DONNA SHEPPARD, age 40, is admitted to your medical-surgical unit for I.V. antibiotic therapy for her persistent pneumonia. Usually in good health, she admits to smoking two packs of cigarettes a day for about 20 years and occasionally taking a “pill for her nerves.”
History and assessment hints
Donna tells you she’s feeling anxious because she hates hospitals and is dying for a cigarette. Her vital signs are blood pressure, 128/78 mm Hg; pulse, 100; respiratory rate, 18; temperature, 101° F (38.3° C). On lung auscultation, you note bilateral rales. Her room-air oxygen (O2) saturation is 93%. You tell Donna you’re going to call her physician and ask for something to help her relax.
Before you get to the phone, her call light is on. She wants to know if there’s a place in the hospital to “grab a smoke.” After politely telling her “No,” you make a mental note to ask her physician to prescribe a nicotine patch. While you’re on the phone with her physician, her call light goes on again. A nurse’s assistant (NA) signals that she’ll see what Donna needs. The NA quickly returns, saying Donna is complaining of chest pain and is breathing hard. Even though her physician thinks she may be having one of her anxiety attacks, he orders a stat ECG and a portable chest Xray and says he’ll be there shortly.
Call for help
You hurry to Donna’s room, and she tells you she was just resting in bed when she felt a sharp pain in her chest. Now, it hurts to breathe. Her blood pressure is 142/84 mm Hg; her pulse, 115; and respiratory rate, 30. Her respirations are shallow, and her O2 saturation is 86%.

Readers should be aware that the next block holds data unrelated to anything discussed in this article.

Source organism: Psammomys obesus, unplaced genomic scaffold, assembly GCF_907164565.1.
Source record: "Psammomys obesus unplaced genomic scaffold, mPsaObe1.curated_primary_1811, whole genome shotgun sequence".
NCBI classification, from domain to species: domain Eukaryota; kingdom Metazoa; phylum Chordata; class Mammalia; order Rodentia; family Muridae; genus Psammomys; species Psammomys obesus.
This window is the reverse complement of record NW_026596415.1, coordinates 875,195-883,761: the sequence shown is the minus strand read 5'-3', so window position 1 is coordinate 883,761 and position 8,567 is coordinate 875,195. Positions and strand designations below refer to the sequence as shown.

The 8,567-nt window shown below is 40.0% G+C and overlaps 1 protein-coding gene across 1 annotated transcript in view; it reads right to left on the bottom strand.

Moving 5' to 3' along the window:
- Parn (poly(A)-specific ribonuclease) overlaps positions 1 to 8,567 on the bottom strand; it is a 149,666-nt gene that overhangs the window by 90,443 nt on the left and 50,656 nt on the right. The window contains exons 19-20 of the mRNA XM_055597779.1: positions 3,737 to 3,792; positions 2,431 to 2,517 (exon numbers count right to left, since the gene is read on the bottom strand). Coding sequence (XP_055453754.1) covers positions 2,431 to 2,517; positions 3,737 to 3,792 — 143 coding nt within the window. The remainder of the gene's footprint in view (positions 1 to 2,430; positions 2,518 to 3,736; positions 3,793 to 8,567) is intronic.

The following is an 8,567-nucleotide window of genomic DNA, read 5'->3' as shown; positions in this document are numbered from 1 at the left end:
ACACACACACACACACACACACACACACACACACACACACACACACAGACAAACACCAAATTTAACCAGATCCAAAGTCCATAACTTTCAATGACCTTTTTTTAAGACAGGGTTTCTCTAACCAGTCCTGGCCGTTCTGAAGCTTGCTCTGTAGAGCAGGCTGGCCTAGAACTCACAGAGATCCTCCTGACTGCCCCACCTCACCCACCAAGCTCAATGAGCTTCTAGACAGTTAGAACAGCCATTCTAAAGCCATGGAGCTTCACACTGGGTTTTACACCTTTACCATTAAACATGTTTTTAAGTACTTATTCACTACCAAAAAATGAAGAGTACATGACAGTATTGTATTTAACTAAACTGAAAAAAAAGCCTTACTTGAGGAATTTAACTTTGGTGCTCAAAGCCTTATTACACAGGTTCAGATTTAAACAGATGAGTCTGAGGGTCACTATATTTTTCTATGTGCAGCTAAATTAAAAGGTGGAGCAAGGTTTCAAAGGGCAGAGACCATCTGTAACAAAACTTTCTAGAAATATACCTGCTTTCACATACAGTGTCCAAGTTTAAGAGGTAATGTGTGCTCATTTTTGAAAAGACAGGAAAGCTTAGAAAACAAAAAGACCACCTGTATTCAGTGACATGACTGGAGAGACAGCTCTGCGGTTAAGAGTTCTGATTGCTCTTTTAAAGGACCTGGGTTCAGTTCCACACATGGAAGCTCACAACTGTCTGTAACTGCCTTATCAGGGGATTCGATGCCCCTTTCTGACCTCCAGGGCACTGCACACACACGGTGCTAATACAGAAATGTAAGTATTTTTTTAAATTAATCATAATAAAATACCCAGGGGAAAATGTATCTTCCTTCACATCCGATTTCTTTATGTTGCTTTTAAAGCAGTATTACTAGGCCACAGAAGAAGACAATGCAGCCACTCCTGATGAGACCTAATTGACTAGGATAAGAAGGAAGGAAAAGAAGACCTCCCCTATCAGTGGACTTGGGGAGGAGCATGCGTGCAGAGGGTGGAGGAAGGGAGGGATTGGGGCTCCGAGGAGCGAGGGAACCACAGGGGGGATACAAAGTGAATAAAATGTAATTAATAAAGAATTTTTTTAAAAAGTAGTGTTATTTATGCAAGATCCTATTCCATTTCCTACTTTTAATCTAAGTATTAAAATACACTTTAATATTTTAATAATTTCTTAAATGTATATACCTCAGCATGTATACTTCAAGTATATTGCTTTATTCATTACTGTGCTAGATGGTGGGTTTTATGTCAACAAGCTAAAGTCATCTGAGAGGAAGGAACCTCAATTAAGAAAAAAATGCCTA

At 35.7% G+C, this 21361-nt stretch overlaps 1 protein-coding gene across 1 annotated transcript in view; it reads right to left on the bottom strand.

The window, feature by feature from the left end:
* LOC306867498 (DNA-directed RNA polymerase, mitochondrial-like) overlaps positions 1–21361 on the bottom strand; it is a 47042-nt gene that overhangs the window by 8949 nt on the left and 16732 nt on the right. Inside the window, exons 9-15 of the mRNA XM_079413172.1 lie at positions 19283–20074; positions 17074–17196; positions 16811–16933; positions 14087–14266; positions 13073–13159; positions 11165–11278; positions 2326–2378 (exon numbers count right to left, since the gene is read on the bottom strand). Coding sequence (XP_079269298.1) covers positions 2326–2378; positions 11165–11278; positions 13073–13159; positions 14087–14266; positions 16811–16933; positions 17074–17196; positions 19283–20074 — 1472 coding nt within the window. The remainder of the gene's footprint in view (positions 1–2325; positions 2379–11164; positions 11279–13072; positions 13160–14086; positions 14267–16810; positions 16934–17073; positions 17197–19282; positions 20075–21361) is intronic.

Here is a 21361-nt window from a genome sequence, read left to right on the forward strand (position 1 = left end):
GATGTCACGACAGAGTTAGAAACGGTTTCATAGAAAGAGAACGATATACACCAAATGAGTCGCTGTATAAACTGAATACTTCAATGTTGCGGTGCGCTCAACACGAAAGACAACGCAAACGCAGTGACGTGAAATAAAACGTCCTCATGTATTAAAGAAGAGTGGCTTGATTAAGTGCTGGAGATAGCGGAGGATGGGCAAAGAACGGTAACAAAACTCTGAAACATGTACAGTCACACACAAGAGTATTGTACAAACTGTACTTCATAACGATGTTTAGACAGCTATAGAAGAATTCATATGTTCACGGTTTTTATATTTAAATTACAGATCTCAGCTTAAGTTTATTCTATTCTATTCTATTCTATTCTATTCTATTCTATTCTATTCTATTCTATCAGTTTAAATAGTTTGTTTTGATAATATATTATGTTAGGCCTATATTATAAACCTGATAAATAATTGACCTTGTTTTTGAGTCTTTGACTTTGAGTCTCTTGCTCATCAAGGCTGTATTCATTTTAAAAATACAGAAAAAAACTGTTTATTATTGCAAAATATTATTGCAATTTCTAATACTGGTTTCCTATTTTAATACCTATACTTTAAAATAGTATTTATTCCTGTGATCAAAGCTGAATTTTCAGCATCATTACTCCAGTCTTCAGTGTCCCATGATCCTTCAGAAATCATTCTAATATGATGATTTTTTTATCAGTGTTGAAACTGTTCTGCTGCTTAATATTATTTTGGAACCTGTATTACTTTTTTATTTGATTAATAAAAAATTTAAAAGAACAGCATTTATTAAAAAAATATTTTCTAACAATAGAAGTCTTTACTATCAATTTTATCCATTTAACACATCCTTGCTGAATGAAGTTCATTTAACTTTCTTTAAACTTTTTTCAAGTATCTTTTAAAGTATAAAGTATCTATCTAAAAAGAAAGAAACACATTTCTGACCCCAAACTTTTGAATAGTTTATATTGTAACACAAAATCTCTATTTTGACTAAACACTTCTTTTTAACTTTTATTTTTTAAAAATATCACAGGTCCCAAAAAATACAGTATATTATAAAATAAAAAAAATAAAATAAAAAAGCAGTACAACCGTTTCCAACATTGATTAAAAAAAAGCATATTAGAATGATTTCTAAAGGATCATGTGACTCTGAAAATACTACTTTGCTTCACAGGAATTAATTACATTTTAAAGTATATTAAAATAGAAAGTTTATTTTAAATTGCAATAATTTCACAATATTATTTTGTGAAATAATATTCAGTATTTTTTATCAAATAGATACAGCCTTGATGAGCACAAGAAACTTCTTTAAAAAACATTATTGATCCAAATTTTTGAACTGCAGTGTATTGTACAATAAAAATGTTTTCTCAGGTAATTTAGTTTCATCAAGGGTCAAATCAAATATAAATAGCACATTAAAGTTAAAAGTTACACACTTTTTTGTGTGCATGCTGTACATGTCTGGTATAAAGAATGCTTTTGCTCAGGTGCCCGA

Auscultation reveals rales on the left side and absent breath sounds on the right—so you’re thinking spontaneous pneumothorax. As you assure Donna that help is on the way, you give 100% O2 by mask and tell the NA to activate the rapid response team and inform the evening supervisor of the situation.
On the scene
The team, consisting of a respiratory therapist, a critical care resident, and the emergency department’s clinical nurse specialist (CNS), arrives in minutes, just as the chest X-ray is done. Donna’s stat ECG is normal. You brief the team on the situation while the CNS establishes I.V. access and the resident begins his assessment. He asks you to get a chest tube kit and be ready for insertion.
The radiology tech arrives with the film, confirming your hunch—a large right-sided pneumothorax. You see the commotion is upsetting Donna even more, so you take her hand as the resident explains the procedure and obtains informed consent. The resident orders 2 mg of lorazepam by slow I.V. push to help Donna relax and facilitate tube insertion. You continuously monitor her vital signs and O2 saturation during the procedure.
The chest-tube insertion goes smoothly, and Donna begins breathing comfortably. You put a sterile occlusive dressing over the insertion site. The CNS tapes the tubing connections. And the respiratory therapist checks Donna’s breath sounds.
Education and follow-up
You explain to Donna that a pneumothorax occurs when air in the pleural space causes the lung to collapse. Usually, the air enters the pleural space because of an injury, a diagnostic procedure or, as in this case, underlying lung disease. Donna’s history of heavy smoking has most likely contributed to the pneumothorax.
You tell her that depending on the size of the pneumothorax, treatment may consist of observation, needle aspiration, chest-tube insertion, or surgery.
Donna’s physician arrives and assures her that he will order something to help her relax and a nicotine patch to help reduce her cravings. Donna tells him that she’ll never smoke another cigarette—and that even though she’s not fond of hospitals, she’s glad she was in one today.
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Eileen Gallen Bademan, BSN, RN, is the Editorial Manager of American Nurse Today.